First a confession: I have never understood the popular fascination with whether women (or men) are better at multitasking.
That’s because multitasking is something that’s best avoided for any task that needs concentration. Humans don’t multitask well, unless one of the activities is automatic and doesn’t require much (conscious) processing.
Still, one of the reasons the question keeps coming back is because of the media obsession with the battle of the sexes; they like to report anything that shows even the most minuscule psychological gender differences.
As a result what we get is the news that, one week, women are better at multitasking and the next week it’s men.
Part of the reason you see these articles is that some studies do indeed find a small superiority for women and some find a small superiority for men, depending on the exact tasks.
But let’s take a real-world activity like driving. What if you compare how good men and women are at driving while talking on a mobile phone? Now, somewhere at the back of your mind, perhaps, there may be prejudices brewing.
Stifle those thoughts, though, because Watson and Strayer (2010) have found no difference between men and women on this sort of multitasking.
And it turns out that this is the case in general for multitasking. Overall studies struggle to find strong, consistent evidence one way or the other (Strayer et al., 2013).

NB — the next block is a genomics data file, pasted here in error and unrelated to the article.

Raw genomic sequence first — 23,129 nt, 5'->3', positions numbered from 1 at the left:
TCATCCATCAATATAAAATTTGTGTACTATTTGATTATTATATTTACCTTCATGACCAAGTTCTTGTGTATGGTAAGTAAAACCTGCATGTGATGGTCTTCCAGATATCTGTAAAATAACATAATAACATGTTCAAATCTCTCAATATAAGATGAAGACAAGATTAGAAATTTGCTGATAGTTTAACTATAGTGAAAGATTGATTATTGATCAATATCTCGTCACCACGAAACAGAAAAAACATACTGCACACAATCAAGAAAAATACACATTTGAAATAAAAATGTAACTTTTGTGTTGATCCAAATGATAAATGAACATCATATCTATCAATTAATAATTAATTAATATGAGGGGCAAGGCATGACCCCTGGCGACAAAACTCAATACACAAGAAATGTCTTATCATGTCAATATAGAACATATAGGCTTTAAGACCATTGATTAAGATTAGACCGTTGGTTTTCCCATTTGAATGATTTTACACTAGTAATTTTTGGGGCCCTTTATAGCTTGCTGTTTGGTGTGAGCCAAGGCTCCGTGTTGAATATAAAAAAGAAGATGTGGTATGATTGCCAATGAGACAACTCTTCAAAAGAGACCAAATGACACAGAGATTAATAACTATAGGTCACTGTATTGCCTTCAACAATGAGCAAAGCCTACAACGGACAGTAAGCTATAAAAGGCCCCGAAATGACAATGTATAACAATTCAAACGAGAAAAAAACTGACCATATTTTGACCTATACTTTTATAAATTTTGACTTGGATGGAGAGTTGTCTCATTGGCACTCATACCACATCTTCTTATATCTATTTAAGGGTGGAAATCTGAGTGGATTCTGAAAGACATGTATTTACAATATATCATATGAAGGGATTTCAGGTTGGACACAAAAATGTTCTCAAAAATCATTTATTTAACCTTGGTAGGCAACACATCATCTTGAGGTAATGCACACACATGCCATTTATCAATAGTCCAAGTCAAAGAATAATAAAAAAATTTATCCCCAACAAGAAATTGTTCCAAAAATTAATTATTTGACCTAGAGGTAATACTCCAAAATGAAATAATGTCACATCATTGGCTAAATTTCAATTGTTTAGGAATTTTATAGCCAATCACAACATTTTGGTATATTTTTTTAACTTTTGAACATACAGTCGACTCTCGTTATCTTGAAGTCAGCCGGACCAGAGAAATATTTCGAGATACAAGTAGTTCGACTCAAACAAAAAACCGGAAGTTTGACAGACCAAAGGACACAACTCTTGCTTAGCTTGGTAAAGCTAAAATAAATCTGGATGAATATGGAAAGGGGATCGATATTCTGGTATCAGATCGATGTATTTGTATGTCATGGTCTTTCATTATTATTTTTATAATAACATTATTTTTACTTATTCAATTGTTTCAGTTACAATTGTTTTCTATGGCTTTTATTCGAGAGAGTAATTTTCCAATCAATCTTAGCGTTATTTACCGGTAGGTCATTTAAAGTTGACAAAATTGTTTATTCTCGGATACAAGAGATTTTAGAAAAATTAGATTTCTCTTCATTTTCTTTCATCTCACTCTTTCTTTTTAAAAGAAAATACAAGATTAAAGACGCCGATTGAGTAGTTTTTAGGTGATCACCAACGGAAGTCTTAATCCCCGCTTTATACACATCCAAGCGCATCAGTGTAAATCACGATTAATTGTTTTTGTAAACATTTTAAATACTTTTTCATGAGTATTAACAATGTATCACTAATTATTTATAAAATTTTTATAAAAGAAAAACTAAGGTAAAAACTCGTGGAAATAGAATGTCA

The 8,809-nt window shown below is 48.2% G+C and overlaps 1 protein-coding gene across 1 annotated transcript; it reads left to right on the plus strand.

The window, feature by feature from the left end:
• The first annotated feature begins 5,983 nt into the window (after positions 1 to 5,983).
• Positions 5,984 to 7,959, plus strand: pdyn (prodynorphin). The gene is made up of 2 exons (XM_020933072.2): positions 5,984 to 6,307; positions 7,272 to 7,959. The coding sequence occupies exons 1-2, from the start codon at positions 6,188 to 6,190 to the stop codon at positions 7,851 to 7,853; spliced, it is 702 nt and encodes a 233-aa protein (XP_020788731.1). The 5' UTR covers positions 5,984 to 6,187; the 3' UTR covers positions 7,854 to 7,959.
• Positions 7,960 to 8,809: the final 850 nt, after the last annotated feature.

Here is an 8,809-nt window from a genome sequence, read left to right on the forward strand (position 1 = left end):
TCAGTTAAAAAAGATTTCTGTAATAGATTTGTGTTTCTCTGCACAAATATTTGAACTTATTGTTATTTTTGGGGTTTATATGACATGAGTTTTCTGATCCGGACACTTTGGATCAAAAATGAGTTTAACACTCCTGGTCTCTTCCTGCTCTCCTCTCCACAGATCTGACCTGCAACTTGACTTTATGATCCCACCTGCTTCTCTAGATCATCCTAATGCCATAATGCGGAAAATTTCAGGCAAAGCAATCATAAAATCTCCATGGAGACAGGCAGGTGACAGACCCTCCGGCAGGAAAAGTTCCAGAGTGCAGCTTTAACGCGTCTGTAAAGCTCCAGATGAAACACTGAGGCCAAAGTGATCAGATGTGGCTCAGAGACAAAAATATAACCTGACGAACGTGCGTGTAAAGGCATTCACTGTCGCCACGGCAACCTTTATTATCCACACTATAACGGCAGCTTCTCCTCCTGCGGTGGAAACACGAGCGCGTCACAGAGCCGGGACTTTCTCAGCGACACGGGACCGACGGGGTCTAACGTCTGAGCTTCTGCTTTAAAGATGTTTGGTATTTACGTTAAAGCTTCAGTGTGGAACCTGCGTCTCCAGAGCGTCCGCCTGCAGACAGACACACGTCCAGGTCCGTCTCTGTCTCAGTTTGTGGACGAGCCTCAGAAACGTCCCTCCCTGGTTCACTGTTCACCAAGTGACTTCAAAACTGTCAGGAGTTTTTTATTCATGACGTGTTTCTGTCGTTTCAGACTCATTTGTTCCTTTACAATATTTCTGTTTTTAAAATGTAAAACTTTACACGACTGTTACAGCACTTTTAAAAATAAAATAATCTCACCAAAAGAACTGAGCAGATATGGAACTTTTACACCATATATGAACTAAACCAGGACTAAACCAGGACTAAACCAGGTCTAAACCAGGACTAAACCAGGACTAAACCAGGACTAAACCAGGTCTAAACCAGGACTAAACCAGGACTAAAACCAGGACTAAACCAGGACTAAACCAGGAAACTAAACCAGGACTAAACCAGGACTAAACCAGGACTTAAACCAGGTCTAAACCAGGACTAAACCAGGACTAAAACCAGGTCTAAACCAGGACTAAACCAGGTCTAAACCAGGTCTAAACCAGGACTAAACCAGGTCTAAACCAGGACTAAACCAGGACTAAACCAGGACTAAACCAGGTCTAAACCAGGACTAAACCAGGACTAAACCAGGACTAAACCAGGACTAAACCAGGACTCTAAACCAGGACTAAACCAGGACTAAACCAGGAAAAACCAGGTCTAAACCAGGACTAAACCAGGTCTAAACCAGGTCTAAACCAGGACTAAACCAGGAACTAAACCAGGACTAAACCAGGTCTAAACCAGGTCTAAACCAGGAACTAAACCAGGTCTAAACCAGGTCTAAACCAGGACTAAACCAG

Certainly, some people, both men and women, are better multitaskers than others, and that is interesting. But as for the difference between men and women, the truth is there is much more variation amongst men and women than there is between men and women.
As ever with a young science like psychology, the balance of evidence may change in the future, but at the moment the best guess is that the differences are very small or non-existent.
So the next time someone makes a comment about gender differences in multitasking, you can say: “Rubbish, I read on PsyBlog that there are no proven differences between men and women at multitasking.”
About the author
Psychologist, Jeremy Dean, PhD is the founder and author of PsyBlog. He holds a doctorate in psychology from University College London and two other advanced degrees in psychology.
He has been writing about scientific research on PsyBlog since 2004. He is also the author of the book “Making Habits, Breaking Habits” (Da Capo, 2003) and several ebooks:
- Accept Yourself: How to feel a profound sense of warmth and self-compassion
- The Anxiety Plan: 42 Strategies For Worry, Phobias, OCD and Panic
- Spark: 17 Steps That Will Boost Your Motivation For Anything
- Activate: How To Find Joy Again By Changing What You Do
Image credit: Rodrigo Sombra